The Christian element evolved later thanks to the work of a heretical rabbi, known by his Greek name “Jesus” and given the honorific “Christ” also a Greek word, meaning “The Annointed One.” How is it the Hellenes got involved in the business of a small heretical group of Jews? It happened that a Greek-speaking, Roman citizen, of Jewish parentage would become the chief missionary for the new religion. Saul, later Paul, by name.

    The Hellenes were near neighbors of the Jews. Over the millenia they had developed, not religion, but a system of philosphy based also on the use of fierce dialectic. Why dialectic? Well, anyone who has ever taught a Socractic seminar will attest that dialectic is remarkably adept at discovering truth through logic. Simple really. Knock down all false assumptions based on reasoned arguement, and what’s left is unassailable truth.

    But the Hellenes had been in steep decline for some time. Their tradition was passed to a new conquering people, the Romans. The combination would add a second leg to Western tradition: Greco-Roman philosophy. As it happened, the Hellenes would be the first to accept Christianity. The new religion would retain, at best, a minority status in Judea. One might ask why the Greeks were the first to begin the process of mass conversion? According to Dr. Majeska, mentor and former professor to us both, Christianity was able to complement the teachings of the Greek gnostics. The various strands began to blend, one part distinctly moral, the other very philosophical.

    Then the West suffered a long interegnum, a dark age, that left the new hybrid system in the hands of faith-based priests. The classical tradition was almost lost. But not quite. Standing on the cusp between two ages, a rather brash little collection of Italian city-states would rediscover Greece and Rome. The Italian Renaissance was born. It would spread quickly to the rest of Europe. And a curious thing happened.

    Faith-based tradition was challenged by men who enjoyed the freedom of secular societies. Or were protected by protesting princes who saw Church corruption for what it was. The protestors would become known as Protestants. The shackles of religion were loosed. Philosophers were free again to think and publish. And debate.

    The new freedom would spawn a new debate about desired forms of government, informed by, of all people, the Hellenic philosophers of some eighteen-hundred years previous. The Judeo-Christian system of ethics still ruled western society as a basic template for morality. To the mix was added the third leg of our tradition, Anglo-Saxon law, a hand-me-down from a distinctly Germanic tradition emphasizing freedom of the individual. The new code of law would evolve quickest in Great Britain where a parliamentary assembly would move from separation of church and state to separating the head of a king from his shoulders. Nice work if you ask me. Tyranny was put on notice by free citizens. The citizen would have a say in how and who ruled him.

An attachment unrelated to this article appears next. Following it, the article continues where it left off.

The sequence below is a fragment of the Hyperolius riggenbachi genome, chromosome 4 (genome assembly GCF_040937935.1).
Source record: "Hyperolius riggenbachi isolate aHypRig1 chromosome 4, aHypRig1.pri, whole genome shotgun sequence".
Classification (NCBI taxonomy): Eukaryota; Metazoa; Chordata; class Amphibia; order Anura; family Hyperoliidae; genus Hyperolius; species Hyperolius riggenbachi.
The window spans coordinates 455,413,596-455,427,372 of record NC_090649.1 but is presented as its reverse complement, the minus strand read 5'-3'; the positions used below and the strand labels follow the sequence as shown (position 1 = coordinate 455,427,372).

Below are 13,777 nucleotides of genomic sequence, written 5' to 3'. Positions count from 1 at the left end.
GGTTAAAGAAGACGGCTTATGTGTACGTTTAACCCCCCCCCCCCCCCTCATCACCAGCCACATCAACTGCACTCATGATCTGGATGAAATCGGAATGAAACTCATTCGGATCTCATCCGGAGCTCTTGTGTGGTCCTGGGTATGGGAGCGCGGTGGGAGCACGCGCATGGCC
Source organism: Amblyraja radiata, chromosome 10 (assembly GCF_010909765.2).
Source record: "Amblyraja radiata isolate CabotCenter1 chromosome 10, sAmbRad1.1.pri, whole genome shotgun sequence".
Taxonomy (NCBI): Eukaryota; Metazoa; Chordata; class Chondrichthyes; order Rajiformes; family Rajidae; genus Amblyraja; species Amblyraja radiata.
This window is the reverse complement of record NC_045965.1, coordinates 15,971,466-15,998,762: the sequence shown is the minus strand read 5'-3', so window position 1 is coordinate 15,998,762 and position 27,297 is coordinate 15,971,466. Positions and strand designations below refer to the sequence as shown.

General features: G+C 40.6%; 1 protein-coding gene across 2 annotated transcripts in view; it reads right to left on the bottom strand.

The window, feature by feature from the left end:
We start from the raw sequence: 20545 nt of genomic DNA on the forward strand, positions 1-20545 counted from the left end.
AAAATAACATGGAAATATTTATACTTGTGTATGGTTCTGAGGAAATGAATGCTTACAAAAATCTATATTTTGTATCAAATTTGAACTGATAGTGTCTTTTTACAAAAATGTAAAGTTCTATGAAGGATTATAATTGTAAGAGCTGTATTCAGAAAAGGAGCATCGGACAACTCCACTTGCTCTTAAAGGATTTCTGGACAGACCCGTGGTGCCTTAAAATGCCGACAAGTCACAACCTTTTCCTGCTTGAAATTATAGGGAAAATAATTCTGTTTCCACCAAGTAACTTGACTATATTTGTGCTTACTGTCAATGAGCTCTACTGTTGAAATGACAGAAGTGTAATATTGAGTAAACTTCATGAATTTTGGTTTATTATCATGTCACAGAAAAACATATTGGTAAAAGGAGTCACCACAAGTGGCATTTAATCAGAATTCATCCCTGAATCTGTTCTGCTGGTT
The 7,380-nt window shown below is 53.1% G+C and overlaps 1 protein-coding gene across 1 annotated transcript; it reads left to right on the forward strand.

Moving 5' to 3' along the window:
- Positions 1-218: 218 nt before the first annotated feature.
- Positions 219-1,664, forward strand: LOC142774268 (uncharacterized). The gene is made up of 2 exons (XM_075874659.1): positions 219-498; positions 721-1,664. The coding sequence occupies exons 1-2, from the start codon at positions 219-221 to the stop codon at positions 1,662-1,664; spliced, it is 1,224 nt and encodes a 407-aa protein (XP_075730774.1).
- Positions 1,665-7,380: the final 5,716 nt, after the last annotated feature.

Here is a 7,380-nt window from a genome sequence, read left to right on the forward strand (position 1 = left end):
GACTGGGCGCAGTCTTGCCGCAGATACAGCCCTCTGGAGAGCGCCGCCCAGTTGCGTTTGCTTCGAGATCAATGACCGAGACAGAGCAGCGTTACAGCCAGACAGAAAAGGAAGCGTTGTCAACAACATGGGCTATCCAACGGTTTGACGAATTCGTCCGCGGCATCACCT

In the new Europe freedom of inquiry would give birth to science. The pursuit of profit would lead to the development of capitalism. The twin progeny of the West would, willy-nilly, over time, establish the first world empire. We know it as European Colonialism.

    Unfortuneately, or fortuneately depending on your viewpoint, the colonial powers would destroy themselves arguing over the spoils. The culminating event would become known as World War One. The various royal houses of Europe began to fall like a house of cards.

    Yet something remarkable happened to prove the validity of the West. Cultures world-wide who embraced freedom, capitalism, and the rule of law made unimaginable gains in their quality of life. The system is not perfect, but it provides the most for the many.

    The fly in the ointment would show itself later. It seems that over-abundance combined with too much leisure, and not enought struggle, would cause some in the West to question the system that provides so much with so little effort. Some began to feel guilty. Others blamed the system for causing discrepancies between haves and have nots. New gripes were concocted based on ancient crimes and a demands for reparations.

    In the Middle East, a region that has never able to reconcile itself to modernity, the anger generated by self-inflicted failure of entire populations, would manifest in a new nihilism. Based on an old text from the 7th Century, devoid of reason, angry as hell, they launched themselves against their alleged persecutors. And some within the targeted populations began to agree as their self-loathing reached critical mass. “We are at fault!” they proclaim, in agreement with the very people who would see them dead. Odd. Very odd.

    Decadence: a pathological state of mind caused by over-abundance and too much leisure. Manifestations include a loss of self-respect, self-worth, and belief in tradition. In its final stages, the disease causes those affected to grasp at ideologies deliberately designed to bring about cultural suicide. See also: multi-culturalism, socialism, and feminism.

  2. Well, Baz, you had me going for it up until you misspelled “fortunately” … but thas awright, I savvied the gist.
    Yep, them Iraelites are “spunky”, aren’t they?
    As for “setting the record straight,” you seem to have missed the point of my little essay, which is odd, considering that it appears to have stuck, er, struck, a nerve.
    The word, old son, is “perspective.” I realize that stuff real close to you looks bigger (hence the frantic over-reaction the Neocons evince over current events), but try to understand that the world is long, as well as wide.
    And a very decadent Festivus to you.